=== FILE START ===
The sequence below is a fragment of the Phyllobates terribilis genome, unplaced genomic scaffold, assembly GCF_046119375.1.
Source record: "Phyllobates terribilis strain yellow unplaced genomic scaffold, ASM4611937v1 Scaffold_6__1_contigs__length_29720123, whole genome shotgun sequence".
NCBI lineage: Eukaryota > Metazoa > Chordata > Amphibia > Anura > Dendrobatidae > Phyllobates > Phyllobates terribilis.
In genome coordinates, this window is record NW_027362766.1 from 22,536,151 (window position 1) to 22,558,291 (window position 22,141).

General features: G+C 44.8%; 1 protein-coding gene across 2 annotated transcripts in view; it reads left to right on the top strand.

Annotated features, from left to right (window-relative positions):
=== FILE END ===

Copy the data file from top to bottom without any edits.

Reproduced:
The sequence below is a fragment of the Phyllobates terribilis genome, unplaced genomic scaffold, assembly GCF_046119375.1.
Source record: "Phyllobates terribilis strain yellow unplaced genomic scaffold, ASM4611937v1 Scaffold_6__1_contigs__length_29720123, whole genome shotgun sequence".
NCBI lineage: Eukaryota > Metazoa > Chordata > Amphibia > Anura > Dendrobatidae > Phyllobates > Phyllobates terribilis.
In genome coordinates, this window is record NW_027362766.1 from 22,536,151 (window position 1) to 22,558,291 (window position 22,141).

General features: G+C 44.8%; 1 protein-coding gene across 2 annotated transcripts in view; it reads left to right on the top strand.

Annotated features, from left to right (window-relative positions):